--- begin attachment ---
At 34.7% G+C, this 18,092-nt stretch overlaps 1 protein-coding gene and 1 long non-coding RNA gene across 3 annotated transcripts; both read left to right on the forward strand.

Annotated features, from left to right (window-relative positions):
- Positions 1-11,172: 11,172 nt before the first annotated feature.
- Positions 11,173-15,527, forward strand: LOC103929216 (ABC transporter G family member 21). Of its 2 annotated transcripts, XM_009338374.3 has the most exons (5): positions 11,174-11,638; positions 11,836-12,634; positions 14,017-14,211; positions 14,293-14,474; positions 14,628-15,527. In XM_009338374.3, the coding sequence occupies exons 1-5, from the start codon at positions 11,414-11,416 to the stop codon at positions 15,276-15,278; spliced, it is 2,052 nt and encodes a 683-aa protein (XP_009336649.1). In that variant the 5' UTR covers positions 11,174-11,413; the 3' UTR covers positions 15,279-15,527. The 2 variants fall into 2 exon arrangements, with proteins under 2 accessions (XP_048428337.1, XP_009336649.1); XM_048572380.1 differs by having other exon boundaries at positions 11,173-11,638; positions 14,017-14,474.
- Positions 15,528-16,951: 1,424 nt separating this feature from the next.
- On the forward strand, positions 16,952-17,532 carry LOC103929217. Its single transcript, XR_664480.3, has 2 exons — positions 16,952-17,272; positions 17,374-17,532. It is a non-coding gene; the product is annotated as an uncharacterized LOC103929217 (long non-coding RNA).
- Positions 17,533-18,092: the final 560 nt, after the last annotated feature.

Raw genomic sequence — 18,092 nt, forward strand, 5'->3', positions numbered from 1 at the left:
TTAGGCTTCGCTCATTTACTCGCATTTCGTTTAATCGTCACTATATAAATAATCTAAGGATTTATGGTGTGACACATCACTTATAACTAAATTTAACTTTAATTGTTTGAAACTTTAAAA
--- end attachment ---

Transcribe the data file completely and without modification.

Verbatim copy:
At 34.7% G+C, this 18,092-nt stretch overlaps 1 protein-coding gene and 1 long non-coding RNA gene across 3 annotated transcripts; both read left to right on the forward strand.

Annotated features, from left to right (window-relative positions):
- Positions 1-11,172: 11,172 nt before the first annotated feature.
- Positions 11,173-15,527, forward strand: LOC103929216 (ABC transporter G family member 21). Of its 2 annotated transcripts, XM_009338374.3 has the most exons (5): positions 11,174-11,638; positions 11,836-12,634; positions 14,017-14,211; positions 14,293-14,474; positions 14,628-15,527. In XM_009338374.3, the coding sequence occupies exons 1-5, from the start codon at positions 11,414-11,416 to the stop codon at positions 15,276-15,278; spliced, it is 2,052 nt and encodes a 683-aa protein (XP_009336649.1). In that variant the 5' UTR covers positions 11,174-11,413; the 3' UTR covers positions 15,279-15,527. The 2 variants fall into 2 exon arrangements, with proteins under 2 accessions (XP_048428337.1, XP_009336649.1); XM_048572380.1 differs by having other exon boundaries at positions 11,173-11,638; positions 14,017-14,474.
- Positions 15,528-16,951: 1,424 nt separating this feature from the next.
- On the forward strand, positions 16,952-17,532 carry LOC103929217. Its single transcript, XR_664480.3, has 2 exons — positions 16,952-17,272; positions 17,374-17,532. It is a non-coding gene; the product is annotated as an uncharacterized LOC103929217 (long non-coding RNA).
- Positions 17,533-18,092: the final 560 nt, after the last annotated feature.

Raw genomic sequence — 18,092 nt, forward strand, 5'->3', positions numbered from 1 at the left:
TTAGGCTTCGCTCATTTACTCGCATTTCGTTTAATCGTCACTATATAAATAATCTAAGGATTTATGGTGTGACACATCACTTATAACTAAATTTAACTTTAATTGTTTGAAACTTTAAAA